Gentiva Senior Health, which addresses the needs of patients with age-related diseases and issues to effectively and safely stay in their homes.

30


In addition, through May 31, 2012 the Company provided consulting services to home health agencies which included operational support, billing and collection activities, and on-site agency support and consulting. For 2011 and 2010, the Company's Rehab Without Walls(R) and IDOA businesses and the HME and IV businesses are reflected as discontinued operations in the Company's consolidated financial statements. See Note 4 to the Company's consolidated financial statements.
Hospice
The Hospice segment serves terminally ill patients and their families through Medicare-certified providers operating in 30 states. Comprehensive management of the healthcare services and products needed by hospice patients and their families are provided through the use of an interdisciplinary team. Depending on a patient’s needs, each hospice patient is assigned an interdisciplinary team comprised of a physician, nurse(s), home health aide(s), medical social worker(s), chaplain, dietary counselor and bereavement coordinator, as well as other care professionals.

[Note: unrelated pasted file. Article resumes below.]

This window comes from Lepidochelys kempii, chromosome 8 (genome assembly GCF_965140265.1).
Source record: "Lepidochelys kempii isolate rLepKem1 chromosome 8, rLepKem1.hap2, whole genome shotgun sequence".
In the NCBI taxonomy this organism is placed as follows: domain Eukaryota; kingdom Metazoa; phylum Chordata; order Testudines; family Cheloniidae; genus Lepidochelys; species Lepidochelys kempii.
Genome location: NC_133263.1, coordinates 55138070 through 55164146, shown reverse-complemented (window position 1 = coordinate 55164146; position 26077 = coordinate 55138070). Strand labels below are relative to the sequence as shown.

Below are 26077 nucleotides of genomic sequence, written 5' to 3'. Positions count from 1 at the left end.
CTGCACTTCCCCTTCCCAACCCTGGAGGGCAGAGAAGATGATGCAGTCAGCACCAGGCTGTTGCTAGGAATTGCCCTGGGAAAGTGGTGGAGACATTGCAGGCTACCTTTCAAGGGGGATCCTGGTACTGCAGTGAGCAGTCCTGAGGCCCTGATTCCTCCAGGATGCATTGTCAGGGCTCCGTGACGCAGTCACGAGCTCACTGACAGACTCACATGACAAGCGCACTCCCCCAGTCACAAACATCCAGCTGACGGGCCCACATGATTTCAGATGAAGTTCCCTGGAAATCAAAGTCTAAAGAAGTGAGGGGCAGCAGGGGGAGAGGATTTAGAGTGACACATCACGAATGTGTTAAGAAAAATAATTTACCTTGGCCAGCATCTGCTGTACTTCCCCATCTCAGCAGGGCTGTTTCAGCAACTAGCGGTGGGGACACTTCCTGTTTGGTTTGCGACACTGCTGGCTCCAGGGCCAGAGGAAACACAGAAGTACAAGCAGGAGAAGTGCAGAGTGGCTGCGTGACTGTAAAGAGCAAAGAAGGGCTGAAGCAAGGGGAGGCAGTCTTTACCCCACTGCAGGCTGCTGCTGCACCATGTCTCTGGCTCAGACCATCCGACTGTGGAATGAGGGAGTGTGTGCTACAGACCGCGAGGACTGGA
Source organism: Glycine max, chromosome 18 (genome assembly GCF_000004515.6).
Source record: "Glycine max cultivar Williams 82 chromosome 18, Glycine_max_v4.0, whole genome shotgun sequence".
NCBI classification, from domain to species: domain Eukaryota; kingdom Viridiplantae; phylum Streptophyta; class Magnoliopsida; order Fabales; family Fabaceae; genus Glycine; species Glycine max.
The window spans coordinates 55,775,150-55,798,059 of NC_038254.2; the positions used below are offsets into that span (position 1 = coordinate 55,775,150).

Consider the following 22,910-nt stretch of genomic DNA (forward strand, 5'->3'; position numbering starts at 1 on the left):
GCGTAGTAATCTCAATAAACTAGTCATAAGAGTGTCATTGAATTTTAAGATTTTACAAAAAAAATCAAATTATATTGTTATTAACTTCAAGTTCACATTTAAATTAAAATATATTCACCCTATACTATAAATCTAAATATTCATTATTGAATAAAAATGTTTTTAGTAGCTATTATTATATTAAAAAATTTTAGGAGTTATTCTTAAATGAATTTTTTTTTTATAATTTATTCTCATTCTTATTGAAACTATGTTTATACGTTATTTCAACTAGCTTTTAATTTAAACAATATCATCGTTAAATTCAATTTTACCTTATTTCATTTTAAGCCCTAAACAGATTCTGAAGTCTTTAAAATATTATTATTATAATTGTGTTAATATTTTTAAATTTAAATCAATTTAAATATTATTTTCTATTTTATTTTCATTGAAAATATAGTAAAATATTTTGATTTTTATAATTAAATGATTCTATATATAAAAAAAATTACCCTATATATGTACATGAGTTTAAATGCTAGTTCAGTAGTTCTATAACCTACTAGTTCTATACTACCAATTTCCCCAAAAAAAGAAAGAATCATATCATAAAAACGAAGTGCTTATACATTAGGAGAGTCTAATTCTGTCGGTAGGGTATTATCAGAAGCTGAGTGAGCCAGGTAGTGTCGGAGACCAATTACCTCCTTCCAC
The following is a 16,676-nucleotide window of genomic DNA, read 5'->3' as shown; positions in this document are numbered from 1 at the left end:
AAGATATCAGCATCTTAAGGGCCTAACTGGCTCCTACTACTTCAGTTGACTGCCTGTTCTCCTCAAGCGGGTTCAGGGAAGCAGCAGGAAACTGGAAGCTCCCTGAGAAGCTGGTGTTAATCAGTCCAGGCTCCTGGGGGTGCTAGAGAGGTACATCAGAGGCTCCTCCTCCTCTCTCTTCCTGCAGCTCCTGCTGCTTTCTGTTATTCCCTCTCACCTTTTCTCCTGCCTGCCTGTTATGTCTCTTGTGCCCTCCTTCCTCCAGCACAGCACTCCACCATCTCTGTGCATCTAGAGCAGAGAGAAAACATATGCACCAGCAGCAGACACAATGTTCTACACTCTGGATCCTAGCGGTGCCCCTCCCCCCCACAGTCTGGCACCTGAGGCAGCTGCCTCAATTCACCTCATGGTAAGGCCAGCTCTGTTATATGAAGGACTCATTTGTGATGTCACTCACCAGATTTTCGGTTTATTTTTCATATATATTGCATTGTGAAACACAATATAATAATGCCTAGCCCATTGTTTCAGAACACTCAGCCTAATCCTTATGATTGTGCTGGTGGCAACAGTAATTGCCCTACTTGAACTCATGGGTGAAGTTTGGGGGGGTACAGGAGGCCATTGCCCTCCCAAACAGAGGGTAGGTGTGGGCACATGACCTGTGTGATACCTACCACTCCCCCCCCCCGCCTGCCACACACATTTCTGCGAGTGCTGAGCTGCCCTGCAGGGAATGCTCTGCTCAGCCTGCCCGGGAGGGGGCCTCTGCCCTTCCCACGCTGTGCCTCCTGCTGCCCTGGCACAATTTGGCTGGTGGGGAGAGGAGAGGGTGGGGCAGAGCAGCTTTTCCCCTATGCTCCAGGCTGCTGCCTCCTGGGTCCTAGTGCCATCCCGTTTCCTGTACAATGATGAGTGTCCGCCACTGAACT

The Hospice segment has under development focused specialty programs that include:
Memory Care Specialty Program, which will provide an individualized disease management program addressing the physical needs specific to Alzheimer’s and dementia patients and support mechanisms for their caregivers; and
Cardiac Specialty Program, which will help patients and their physicians aggressively manage symptoms associated with heart disease, focusing on quality of life and pain control.
Significant Developments
Acquisitions
During 2012, the Company completed three acquisitions for total cash consideration of $22.3 million. These transactions were done primarily to extend the Company's geographic coverage areas in both home health and hospice. A summary of the transactions for 2012, 2011 and 2010 and the cash consideration paid are as follows (in millions):